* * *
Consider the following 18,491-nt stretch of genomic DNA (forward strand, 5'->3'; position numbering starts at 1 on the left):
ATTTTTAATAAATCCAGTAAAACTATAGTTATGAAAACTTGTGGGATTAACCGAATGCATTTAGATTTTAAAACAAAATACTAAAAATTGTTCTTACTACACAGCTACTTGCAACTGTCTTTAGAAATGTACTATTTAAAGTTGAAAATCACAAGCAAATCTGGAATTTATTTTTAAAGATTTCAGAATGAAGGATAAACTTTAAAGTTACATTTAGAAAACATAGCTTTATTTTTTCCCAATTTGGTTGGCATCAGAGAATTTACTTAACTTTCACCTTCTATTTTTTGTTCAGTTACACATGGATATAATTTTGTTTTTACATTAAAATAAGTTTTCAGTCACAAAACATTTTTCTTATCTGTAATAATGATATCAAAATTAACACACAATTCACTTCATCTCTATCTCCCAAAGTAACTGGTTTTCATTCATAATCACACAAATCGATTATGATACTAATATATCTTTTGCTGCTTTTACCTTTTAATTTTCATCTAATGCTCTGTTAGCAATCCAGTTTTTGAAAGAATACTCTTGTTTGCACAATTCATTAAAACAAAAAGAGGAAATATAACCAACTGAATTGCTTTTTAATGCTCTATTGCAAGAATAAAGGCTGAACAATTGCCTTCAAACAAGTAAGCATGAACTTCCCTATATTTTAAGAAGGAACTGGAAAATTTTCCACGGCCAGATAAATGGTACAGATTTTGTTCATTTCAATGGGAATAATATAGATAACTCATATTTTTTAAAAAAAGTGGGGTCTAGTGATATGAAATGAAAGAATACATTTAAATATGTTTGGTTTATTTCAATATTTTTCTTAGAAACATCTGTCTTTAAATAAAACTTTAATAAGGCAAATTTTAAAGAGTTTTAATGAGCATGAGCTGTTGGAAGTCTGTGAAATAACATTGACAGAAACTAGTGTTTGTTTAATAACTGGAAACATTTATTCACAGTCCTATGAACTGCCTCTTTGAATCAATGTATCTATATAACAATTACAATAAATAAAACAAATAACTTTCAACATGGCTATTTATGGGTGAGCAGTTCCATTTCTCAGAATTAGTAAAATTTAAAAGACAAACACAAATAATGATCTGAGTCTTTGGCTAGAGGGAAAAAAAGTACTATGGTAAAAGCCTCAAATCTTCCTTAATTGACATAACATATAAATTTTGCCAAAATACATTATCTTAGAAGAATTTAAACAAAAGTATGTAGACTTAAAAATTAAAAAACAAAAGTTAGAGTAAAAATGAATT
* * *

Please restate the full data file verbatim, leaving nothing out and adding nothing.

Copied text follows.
Consider the following 18,491-nt stretch of genomic DNA (forward strand, 5'->3'; position numbering starts at 1 on the left):
ATTTTTAATAAATCCAGTAAAACTATAGTTATGAAAACTTGTGGGATTAACCGAATGCATTTAGATTTTAAAACAAAATACTAAAAATTGTTCTTACTACACAGCTACTTGCAACTGTCTTTAGAAATGTACTATTTAAAGTTGAAAATCACAAGCAAATCTGGAATTTATTTTTAAAGATTTCAGAATGAAGGATAAACTTTAAAGTTACATTTAGAAAACATAGCTTTATTTTTTCCCAATTTGGTTGGCATCAGAGAATTTACTTAACTTTCACCTTCTATTTTTTGTTCAGTTACACATGGATATAATTTTGTTTTTACATTAAAATAAGTTTTCAGTCACAAAACATTTTTCTTATCTGTAATAATGATATCAAAATTAACACACAATTCACTTCATCTCTATCTCCCAAAGTAACTGGTTTTCATTCATAATCACACAAATCGATTATGATACTAATATATCTTTTGCTGCTTTTACCTTTTAATTTTCATCTAATGCTCTGTTAGCAATCCAGTTTTTGAAAGAATACTCTTGTTTGCACAATTCATTAAAACAAAAAGAGGAAATATAACCAACTGAATTGCTTTTTAATGCTCTATTGCAAGAATAAAGGCTGAACAATTGCCTTCAAACAAGTAAGCATGAACTTCCCTATATTTTAAGAAGGAACTGGAAAATTTTCCACGGCCAGATAAATGGTACAGATTTTGTTCATTTCAATGGGAATAATATAGATAACTCATATTTTTTAAAAAAAGTGGGGTCTAGTGATATGAAATGAAAGAATACATTTAAATATGTTTGGTTTATTTCAATATTTTTCTTAGAAACATCTGTCTTTAAATAAAACTTTAATAAGGCAAATTTTAAAGAGTTTTAATGAGCATGAGCTGTTGGAAGTCTGTGAAATAACATTGACAGAAACTAGTGTTTGTTTAATAACTGGAAACATTTATTCACAGTCCTATGAACTGCCTCTTTGAATCAATGTATCTATATAACAATTACAATAAATAAAACAAATAACTTTCAACATGGCTATTTATGGGTGAGCAGTTCCATTTCTCAGAATTAGTAAAATTTAAAAGACAAACACAAATAATGATCTGAGTCTTTGGCTAGAGGGAAAAAAAGTACTATGGTAAAAGCCTCAAATCTTCCTTAATTGACATAACATATAAATTTTGCCAAAATACATTATCTTAGAAGAATTTAAACAAAAGTATGTAGACTTAAAAATTAAAAAACAAAAGTTAGAGTAAAAATGAATT